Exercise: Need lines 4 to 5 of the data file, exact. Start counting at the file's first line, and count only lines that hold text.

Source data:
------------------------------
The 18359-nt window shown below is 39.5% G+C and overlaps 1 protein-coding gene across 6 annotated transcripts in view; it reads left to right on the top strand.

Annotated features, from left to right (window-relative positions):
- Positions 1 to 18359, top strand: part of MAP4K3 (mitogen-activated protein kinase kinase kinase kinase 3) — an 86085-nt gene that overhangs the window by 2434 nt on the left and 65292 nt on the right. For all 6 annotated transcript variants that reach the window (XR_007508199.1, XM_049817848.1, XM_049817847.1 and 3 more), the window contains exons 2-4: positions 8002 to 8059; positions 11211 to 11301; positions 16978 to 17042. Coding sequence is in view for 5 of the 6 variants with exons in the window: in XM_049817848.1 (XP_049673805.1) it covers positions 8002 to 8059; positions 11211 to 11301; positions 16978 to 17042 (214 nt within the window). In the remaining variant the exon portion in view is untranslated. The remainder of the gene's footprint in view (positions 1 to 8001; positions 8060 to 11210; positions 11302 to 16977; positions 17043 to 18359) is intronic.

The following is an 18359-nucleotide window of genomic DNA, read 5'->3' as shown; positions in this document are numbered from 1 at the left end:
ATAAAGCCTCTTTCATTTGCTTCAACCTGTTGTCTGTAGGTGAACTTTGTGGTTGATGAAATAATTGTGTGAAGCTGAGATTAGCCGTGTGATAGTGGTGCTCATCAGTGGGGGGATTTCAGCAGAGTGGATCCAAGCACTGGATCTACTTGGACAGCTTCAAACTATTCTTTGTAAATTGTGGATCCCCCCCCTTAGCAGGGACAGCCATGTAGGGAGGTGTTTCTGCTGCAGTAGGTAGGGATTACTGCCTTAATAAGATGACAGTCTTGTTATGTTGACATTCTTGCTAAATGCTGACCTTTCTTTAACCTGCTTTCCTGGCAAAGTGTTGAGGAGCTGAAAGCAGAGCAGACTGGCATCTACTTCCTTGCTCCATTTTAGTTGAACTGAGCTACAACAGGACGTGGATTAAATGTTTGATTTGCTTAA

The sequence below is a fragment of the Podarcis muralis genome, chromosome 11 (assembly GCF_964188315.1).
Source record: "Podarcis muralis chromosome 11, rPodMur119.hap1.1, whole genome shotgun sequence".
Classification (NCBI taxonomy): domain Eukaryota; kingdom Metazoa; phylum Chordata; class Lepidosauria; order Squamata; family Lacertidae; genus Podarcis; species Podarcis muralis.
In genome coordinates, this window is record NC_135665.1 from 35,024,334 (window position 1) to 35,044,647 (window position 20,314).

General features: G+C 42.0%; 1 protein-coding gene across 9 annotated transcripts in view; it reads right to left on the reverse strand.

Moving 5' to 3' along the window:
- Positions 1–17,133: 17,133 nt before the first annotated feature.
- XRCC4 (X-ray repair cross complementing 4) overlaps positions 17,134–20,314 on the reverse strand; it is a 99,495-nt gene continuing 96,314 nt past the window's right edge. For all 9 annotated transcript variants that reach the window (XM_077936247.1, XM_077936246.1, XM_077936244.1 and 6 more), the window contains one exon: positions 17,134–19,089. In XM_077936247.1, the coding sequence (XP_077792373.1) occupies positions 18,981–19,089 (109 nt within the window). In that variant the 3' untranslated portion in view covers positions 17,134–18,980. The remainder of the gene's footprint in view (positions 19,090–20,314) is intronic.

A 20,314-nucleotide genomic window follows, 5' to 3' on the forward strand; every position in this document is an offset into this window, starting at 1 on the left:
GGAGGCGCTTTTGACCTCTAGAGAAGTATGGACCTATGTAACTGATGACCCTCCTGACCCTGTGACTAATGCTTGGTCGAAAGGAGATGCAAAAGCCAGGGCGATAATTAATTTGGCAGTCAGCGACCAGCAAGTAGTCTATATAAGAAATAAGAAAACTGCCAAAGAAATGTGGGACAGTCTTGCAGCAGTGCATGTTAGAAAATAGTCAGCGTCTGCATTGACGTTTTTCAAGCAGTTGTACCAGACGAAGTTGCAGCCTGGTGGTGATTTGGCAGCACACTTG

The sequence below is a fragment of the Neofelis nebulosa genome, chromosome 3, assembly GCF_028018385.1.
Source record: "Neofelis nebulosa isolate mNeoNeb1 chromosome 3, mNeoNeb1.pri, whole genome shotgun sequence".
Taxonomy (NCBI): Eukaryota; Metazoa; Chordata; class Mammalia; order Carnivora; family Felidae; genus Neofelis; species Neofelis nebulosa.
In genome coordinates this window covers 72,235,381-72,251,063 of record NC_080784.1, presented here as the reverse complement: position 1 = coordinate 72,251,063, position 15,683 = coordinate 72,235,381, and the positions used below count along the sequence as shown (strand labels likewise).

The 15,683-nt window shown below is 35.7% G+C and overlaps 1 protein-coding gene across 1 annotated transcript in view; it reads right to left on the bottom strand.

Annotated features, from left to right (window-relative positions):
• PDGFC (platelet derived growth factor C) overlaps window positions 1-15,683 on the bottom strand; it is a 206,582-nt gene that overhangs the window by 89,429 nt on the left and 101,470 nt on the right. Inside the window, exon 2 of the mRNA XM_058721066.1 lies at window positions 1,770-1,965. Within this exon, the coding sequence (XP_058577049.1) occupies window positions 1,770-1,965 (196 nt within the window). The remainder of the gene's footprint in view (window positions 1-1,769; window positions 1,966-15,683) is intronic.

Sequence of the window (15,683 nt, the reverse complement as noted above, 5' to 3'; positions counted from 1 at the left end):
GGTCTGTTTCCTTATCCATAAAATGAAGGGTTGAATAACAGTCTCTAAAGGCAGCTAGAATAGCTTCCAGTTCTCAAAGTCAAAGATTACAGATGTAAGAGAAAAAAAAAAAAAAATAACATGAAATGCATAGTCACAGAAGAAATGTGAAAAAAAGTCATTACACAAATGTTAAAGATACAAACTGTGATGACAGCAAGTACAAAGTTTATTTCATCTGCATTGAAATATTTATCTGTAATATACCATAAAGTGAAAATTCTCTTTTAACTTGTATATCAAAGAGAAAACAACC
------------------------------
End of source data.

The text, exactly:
The following is an 18359-nucleotide window of genomic DNA, read 5'->3' as shown; positions in this document are numbered from 1 at the left end:
ATAAAGCCTCTTTCATTTGCTTCAACCTGTTGTCTGTAGGTGAACTTTGTGGTTGATGAAATAATTGTGTGAAGCTGAGATTAGCCGTGTGATAGTGGTGCTCATCAGTGGGGGGATTTCAGCAGAGTGGATCCAAGCACTGGATCTACTTGGACAGCTTCAAACTATTCTTTGTAAATTGTGGATCCCCCCCCTTAGCAGGGACAGCCATGTAGGGAGGTGTTTCTGCTGCAGTAGGTAGGGATTACTGCCTTAATAAGATGACAGTCTTGTTATGTTGACATTCTTGCTAAATGCTGACCTTTCTTTAACCTGCTTTCCTGGCAAAGTGTTGAGGAGCTGAAAGCAGAGCAGACTGGCATCTACTTCCTTGCTCCATTTTAGTTGAACTGAGCTACAACAGGACGTGGATTAAATGTTTGATTTGCTTAA